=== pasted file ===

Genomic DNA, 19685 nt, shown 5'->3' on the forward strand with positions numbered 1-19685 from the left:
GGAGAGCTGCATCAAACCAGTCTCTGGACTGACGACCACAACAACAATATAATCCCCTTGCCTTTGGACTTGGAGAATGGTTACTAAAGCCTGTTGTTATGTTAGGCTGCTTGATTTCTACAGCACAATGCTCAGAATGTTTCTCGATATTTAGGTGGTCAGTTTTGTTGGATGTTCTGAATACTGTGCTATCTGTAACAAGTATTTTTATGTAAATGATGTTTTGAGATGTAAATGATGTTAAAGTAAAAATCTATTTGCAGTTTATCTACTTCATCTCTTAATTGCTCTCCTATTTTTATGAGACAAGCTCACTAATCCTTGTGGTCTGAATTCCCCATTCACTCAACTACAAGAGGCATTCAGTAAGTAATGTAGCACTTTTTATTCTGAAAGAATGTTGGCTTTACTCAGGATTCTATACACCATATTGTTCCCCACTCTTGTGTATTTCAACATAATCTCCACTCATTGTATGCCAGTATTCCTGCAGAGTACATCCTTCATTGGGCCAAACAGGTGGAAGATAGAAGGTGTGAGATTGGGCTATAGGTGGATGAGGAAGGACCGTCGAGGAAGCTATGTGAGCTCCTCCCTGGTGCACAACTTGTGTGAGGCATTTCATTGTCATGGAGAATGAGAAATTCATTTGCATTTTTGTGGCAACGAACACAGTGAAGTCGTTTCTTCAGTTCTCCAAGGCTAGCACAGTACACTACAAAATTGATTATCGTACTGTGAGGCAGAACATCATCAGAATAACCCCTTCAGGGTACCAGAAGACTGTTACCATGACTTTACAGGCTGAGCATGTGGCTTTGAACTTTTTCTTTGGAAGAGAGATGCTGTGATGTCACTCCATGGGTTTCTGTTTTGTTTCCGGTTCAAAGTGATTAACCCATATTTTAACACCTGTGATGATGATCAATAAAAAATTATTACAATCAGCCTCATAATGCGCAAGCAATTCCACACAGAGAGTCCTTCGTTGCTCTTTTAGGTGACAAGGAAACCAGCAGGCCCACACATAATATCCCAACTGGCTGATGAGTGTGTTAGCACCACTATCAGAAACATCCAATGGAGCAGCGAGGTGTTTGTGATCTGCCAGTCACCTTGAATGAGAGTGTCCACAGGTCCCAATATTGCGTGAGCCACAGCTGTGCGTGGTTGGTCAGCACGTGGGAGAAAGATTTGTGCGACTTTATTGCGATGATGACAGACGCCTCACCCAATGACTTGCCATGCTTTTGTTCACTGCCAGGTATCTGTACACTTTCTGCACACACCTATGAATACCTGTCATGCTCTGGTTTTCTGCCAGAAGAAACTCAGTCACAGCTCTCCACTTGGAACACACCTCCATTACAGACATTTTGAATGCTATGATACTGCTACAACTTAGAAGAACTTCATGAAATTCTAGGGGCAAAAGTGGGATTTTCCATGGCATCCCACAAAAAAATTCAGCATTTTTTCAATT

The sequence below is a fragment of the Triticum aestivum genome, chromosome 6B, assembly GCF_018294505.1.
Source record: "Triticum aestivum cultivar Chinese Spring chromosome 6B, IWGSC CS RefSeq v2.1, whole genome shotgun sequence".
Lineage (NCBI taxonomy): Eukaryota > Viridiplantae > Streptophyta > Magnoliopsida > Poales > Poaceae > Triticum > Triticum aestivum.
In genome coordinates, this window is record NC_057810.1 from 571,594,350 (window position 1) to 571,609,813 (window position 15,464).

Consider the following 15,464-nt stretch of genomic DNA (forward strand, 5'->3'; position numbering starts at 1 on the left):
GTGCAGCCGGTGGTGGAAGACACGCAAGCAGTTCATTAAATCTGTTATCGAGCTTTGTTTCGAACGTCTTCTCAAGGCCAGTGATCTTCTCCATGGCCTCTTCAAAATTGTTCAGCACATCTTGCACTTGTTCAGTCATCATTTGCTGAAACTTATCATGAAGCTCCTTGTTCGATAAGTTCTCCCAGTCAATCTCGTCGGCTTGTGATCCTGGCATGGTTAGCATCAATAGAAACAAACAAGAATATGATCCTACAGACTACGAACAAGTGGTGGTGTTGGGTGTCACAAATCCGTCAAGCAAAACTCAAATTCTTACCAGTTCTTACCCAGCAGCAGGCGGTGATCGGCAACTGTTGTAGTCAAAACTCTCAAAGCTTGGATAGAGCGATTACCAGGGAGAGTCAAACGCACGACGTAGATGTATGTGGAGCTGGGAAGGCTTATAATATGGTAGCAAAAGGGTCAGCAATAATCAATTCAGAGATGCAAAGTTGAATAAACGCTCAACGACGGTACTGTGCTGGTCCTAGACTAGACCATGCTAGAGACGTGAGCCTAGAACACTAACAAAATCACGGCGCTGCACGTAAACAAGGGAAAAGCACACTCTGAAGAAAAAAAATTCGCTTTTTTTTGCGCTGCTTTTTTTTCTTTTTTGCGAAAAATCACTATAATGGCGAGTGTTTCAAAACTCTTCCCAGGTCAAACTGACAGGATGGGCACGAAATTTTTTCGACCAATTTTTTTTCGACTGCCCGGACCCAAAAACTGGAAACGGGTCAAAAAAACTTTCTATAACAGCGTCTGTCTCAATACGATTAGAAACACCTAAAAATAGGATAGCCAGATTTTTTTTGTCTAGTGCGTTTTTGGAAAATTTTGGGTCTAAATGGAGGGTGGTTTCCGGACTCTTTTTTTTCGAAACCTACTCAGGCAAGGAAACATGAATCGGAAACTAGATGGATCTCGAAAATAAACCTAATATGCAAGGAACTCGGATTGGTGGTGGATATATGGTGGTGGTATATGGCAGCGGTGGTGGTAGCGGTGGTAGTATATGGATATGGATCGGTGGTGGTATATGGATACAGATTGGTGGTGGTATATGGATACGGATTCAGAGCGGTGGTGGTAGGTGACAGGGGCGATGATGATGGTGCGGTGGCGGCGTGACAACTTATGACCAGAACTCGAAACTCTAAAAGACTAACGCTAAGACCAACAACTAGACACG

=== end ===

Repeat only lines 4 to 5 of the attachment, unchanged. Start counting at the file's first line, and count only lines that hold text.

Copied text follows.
Source record: "Triticum aestivum cultivar Chinese Spring chromosome 6B, IWGSC CS RefSeq v2.1, whole genome shotgun sequence".
Lineage (NCBI taxonomy): Eukaryota > Viridiplantae > Streptophyta > Magnoliopsida > Poales > Poaceae > Triticum > Triticum aestivum.